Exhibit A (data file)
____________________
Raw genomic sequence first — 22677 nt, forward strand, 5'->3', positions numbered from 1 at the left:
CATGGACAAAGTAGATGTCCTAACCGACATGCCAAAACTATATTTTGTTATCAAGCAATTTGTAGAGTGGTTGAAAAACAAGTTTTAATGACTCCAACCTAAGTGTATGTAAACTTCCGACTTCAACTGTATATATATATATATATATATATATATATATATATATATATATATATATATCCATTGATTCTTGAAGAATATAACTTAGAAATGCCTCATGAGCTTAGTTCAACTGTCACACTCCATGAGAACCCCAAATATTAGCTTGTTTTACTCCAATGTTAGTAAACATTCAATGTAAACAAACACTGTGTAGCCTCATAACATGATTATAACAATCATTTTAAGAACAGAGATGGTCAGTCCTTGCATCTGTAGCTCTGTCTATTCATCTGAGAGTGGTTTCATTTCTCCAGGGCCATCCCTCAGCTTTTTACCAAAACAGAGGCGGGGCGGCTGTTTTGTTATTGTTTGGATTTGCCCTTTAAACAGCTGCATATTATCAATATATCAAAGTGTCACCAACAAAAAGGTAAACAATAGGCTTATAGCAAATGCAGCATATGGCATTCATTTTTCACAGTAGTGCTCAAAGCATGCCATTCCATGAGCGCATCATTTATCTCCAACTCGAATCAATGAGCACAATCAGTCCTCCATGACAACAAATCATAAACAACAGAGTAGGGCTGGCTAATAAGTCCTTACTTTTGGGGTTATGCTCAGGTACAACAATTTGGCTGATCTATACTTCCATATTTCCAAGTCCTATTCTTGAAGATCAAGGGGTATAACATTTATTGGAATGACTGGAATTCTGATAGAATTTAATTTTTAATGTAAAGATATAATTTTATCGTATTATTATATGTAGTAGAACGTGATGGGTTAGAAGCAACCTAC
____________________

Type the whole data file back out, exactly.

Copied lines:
Raw genomic sequence first — 22677 nt, forward strand, 5'->3', positions numbered from 1 at the left:
CATGGACAAAGTAGATGTCCTAACCGACATGCCAAAACTATATTTTGTTATCAAGCAATTTGTAGAGTGGTTGAAAAACAAGTTTTAATGACTCCAACCTAAGTGTATGTAAACTTCCGACTTCAACTGTATATATATATATATATATATATATATATATATATATATATATATATATATCCATTGATTCTTGAAGAATATAACTTAGAAATGCCTCATGAGCTTAGTTCAACTGTCACACTCCATGAGAACCCCAAATATTAGCTTGTTTTACTCCAATGTTAGTAAACATTCAATGTAAACAAACACTGTGTAGCCTCATAACATGATTATAACAATCATTTTAAGAACAGAGATGGTCAGTCCTTGCATCTGTAGCTCTGTCTATTCATCTGAGAGTGGTTTCATTTCTCCAGGGCCATCCCTCAGCTTTTTACCAAAACAGAGGCGGGGCGGCTGTTTTGTTATTGTTTGGATTTGCCCTTTAAACAGCTGCATATTATCAATATATCAAAGTGTCACCAACAAAAAGGTAAACAATAGGCTTATAGCAAATGCAGCATATGGCATTCATTTTTCACAGTAGTGCTCAAAGCATGCCATTCCATGAGCGCATCATTTATCTCCAACTCGAATCAATGAGCACAATCAGTCCTCCATGACAACAAATCATAAACAACAGAGTAGGGCTGGCTAATAAGTCCTTACTTTTGGGGTTATGCTCAGGTACAACAATTTGGCTGATCTATACTTCCATATTTCCAAGTCCTATTCTTGAAGATCAAGGGGTATAACATTTATTGGAATGACTGGAATTCTGATAGAATTTAATTTTTAATGTAAAGATATAATTTTATCGTATTATTATATGTAGTAGAACGTGATGGGTTAGAAGCAACCTAC